John Hermanson playing a guitar.

The Queue: John Hermanson

John Hermanson of Limber Bows has crafted a new kind of hiking pole. In The Queue, the Bozeman, Montana–based maker and musician recommends his favorite handcrafted gear, describes a unique tool for his work, and tells us about the summer festivals in his hometown.

Portrait Tilke Elkins

The Queue: Tilke Elkins

For Tilke Elkins, wild pigments contain radical possibilities—for equity, for our relationship with place, and for art. In The Queue, the Oregon-based artist and founder of Wild Pigment Project shares about her first time working with wild pigments, the endless usefulness of rocks, and her favorite conversations from her newsletter Pied Midden.

So Young Park in her studio.

The Queue: So Young Park

So Young Park looks to nature for inspiration for her wild, exuberant jewelry. In The Queue, the metalsmith, who recently returned home to South Korea after many years in the US, shares about her creative process, how her tools bring joy to her practice, and some new techniques and materials she hopes to incorporate into her work.

Cynthia Lahti headshot

The Queue: Cynthia Lahti

In Kelly Reichardt’s new film, Showing Up, Cynthia Lahti’s figurative sculptures steal the show. In this special edition of The Queue, we spoke to Portland, Oregon–based Lahti about how she became involved in the film, what she taught star Michelle Williams about ceramics, and how the obsessive pursuit of beauty makes for great movies.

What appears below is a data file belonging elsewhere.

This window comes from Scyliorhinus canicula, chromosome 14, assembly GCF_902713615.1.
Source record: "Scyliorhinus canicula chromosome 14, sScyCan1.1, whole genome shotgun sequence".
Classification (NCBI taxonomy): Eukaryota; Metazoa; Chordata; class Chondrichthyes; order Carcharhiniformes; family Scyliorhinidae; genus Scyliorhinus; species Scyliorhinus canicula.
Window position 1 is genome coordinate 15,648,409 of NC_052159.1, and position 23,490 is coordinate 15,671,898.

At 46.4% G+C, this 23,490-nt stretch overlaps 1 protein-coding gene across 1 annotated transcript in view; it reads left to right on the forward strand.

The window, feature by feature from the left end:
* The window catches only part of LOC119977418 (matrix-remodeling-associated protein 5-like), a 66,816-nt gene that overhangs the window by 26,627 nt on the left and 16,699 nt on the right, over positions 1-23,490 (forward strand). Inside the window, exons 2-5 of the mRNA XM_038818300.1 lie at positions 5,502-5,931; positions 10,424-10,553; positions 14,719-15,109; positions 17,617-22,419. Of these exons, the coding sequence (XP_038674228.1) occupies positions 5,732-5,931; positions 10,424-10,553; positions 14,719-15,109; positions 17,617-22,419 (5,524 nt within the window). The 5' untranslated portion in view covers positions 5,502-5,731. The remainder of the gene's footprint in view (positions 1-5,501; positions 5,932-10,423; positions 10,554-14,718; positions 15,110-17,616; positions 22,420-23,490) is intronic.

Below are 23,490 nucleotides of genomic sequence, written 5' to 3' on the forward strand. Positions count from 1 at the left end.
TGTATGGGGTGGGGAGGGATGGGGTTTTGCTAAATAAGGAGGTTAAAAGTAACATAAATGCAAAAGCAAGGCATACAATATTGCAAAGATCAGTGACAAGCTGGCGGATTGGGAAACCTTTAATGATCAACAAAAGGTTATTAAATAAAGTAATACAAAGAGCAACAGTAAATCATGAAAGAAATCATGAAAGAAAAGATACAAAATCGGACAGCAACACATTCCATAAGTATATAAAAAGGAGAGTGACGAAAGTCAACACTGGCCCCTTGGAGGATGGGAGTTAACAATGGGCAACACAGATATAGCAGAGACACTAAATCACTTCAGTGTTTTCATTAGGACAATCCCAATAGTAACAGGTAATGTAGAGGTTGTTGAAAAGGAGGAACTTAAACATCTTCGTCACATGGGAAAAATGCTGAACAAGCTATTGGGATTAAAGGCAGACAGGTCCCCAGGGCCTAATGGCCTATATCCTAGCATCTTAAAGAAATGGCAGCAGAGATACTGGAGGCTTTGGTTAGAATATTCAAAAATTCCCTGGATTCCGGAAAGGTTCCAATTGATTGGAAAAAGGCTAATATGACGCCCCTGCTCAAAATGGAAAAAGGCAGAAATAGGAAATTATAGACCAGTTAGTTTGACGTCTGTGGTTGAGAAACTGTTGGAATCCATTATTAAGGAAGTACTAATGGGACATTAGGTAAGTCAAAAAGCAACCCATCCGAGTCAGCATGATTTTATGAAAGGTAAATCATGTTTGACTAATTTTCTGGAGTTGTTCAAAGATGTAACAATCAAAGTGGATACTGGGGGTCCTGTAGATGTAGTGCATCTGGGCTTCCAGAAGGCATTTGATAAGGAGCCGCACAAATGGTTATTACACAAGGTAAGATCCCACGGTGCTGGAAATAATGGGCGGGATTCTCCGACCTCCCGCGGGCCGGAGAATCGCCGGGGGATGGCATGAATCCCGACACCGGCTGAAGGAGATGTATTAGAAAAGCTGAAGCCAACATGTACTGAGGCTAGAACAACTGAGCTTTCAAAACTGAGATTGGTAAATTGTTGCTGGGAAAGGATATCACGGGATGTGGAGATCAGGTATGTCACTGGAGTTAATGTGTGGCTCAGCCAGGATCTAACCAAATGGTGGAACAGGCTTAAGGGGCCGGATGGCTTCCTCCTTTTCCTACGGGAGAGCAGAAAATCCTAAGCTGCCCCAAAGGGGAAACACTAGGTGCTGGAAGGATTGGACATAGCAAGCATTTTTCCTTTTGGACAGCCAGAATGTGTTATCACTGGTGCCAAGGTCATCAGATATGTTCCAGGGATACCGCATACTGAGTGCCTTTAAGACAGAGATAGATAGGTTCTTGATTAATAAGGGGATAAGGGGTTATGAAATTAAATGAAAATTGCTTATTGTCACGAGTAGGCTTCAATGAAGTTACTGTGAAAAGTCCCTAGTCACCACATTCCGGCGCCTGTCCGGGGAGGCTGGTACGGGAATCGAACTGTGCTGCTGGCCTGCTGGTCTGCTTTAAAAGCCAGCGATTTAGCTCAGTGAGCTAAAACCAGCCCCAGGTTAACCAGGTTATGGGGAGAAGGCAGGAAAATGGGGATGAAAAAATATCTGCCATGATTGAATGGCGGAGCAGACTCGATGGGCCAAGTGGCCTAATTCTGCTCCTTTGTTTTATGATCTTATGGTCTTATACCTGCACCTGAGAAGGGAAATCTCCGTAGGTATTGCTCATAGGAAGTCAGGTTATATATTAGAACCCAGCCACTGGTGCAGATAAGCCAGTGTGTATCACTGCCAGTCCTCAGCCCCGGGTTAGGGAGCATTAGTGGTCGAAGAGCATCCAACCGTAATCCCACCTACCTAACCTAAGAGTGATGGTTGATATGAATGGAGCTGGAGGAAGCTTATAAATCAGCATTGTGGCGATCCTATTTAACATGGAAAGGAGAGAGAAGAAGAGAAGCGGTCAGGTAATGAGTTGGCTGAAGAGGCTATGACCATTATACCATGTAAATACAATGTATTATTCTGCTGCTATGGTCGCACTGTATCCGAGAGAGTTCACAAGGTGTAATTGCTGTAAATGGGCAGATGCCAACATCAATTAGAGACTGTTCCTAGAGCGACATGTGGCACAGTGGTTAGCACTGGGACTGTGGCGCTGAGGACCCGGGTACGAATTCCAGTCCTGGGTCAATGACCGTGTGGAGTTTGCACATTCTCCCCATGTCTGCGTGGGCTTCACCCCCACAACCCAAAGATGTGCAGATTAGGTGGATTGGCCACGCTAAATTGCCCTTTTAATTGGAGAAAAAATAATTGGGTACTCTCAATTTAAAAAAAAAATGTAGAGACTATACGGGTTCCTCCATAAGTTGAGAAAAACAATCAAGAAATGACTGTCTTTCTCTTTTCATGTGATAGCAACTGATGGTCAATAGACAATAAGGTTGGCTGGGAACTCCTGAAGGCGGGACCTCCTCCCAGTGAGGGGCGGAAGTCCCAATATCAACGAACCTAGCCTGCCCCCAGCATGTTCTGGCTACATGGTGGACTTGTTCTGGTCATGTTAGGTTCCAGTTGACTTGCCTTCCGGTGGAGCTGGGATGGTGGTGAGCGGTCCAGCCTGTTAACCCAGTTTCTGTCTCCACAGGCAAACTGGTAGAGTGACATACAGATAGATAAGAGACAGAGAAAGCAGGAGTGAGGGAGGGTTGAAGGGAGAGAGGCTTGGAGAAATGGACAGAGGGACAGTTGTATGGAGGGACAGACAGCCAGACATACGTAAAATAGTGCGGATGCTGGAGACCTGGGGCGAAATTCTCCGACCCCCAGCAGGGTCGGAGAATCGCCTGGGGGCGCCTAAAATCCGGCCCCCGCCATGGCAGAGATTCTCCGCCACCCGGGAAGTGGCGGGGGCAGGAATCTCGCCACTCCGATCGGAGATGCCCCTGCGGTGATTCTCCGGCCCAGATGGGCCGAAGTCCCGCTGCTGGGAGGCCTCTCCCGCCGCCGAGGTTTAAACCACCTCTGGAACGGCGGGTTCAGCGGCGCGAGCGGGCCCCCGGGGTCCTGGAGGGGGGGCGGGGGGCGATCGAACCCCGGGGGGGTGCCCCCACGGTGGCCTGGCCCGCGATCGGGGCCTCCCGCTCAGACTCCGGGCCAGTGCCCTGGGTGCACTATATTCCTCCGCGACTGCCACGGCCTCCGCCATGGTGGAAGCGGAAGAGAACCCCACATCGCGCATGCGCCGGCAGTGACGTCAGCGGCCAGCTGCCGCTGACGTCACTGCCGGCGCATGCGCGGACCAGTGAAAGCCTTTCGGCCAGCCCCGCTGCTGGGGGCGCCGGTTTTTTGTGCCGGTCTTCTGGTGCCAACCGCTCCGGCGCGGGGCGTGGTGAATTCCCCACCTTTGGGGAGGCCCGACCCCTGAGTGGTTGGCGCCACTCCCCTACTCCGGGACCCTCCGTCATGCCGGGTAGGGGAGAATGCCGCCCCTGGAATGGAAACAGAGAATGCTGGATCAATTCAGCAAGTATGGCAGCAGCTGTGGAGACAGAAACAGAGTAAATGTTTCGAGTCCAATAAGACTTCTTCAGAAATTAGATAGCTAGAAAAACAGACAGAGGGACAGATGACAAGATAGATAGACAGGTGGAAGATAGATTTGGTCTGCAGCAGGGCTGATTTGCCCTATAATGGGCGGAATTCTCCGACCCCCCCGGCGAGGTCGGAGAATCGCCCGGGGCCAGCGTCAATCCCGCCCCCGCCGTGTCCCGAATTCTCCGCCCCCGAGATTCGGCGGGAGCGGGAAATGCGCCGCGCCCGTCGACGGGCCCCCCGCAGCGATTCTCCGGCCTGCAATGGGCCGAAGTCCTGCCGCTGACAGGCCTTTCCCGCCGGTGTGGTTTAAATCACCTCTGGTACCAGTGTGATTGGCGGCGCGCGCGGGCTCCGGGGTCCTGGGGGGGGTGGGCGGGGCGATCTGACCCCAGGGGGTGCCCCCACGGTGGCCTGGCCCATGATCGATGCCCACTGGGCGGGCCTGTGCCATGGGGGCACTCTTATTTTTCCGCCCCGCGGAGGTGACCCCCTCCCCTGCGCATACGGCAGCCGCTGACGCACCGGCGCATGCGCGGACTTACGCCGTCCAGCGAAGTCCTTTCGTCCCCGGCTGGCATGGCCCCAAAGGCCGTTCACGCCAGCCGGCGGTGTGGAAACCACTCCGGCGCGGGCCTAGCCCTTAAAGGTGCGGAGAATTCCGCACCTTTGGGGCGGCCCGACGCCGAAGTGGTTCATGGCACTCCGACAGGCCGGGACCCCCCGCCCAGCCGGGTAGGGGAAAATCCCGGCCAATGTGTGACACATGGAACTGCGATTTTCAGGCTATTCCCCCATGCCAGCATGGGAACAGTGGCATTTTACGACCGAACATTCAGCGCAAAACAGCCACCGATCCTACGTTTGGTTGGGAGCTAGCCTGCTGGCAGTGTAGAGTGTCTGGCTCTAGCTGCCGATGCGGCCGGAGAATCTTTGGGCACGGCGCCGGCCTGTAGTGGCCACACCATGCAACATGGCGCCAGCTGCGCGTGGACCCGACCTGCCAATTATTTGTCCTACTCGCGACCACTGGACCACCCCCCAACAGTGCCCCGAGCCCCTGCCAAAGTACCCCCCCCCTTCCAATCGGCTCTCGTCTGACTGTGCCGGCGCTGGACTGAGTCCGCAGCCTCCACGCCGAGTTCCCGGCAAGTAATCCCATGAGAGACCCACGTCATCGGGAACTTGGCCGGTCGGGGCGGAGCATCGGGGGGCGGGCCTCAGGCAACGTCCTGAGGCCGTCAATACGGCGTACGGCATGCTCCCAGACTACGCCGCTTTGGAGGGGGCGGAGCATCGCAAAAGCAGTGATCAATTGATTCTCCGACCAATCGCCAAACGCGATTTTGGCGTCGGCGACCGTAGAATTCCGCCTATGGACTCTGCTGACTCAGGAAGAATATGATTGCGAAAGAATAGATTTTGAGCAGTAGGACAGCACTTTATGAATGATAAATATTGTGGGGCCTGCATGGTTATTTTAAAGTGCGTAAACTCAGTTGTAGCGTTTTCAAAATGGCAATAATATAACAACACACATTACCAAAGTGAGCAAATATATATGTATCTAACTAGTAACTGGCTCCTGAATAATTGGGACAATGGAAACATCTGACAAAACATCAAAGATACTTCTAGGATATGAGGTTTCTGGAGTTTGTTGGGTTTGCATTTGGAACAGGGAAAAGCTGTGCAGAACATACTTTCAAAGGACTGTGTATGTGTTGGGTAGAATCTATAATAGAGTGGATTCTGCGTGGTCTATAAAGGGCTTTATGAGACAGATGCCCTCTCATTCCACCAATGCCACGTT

Kiva Ford green glasses

The Queue: Kiva Ford

Kiva Ford’s eye-popping sculptures and precise scientific implements are masterpieces in glass. In The Queue, the South Bend, Indiana–based glass artist talks about his education in glassblowing, the challenges and puzzles of assembling complex sculptures in a fragile medium, and a tool that makes it possible.

Hyunsoo Alice Kim with 2 pieces of their artwork.

The Queue: Hyunsoo Alice Kim

Hyunsoo Alice Kim weaves innovative materials—many of her own design—into traditional Korean forms. In The Queue, the Seoul- and New York–based artist, researcher, educator, and designer talks about a historic Korean hat, how technological tools enable her practice, and her work with digital fabrication.

Juan Barroso

The Queue: Juan Barroso

Juan Barroso’s vessels carry stories of immigrant labor, both within their forms and painted on their surfaces. In The Queue, the Tennessee-based artist shares why he makes functional vessels, the delayed gratification of pottery, and his favorite artists working in clay.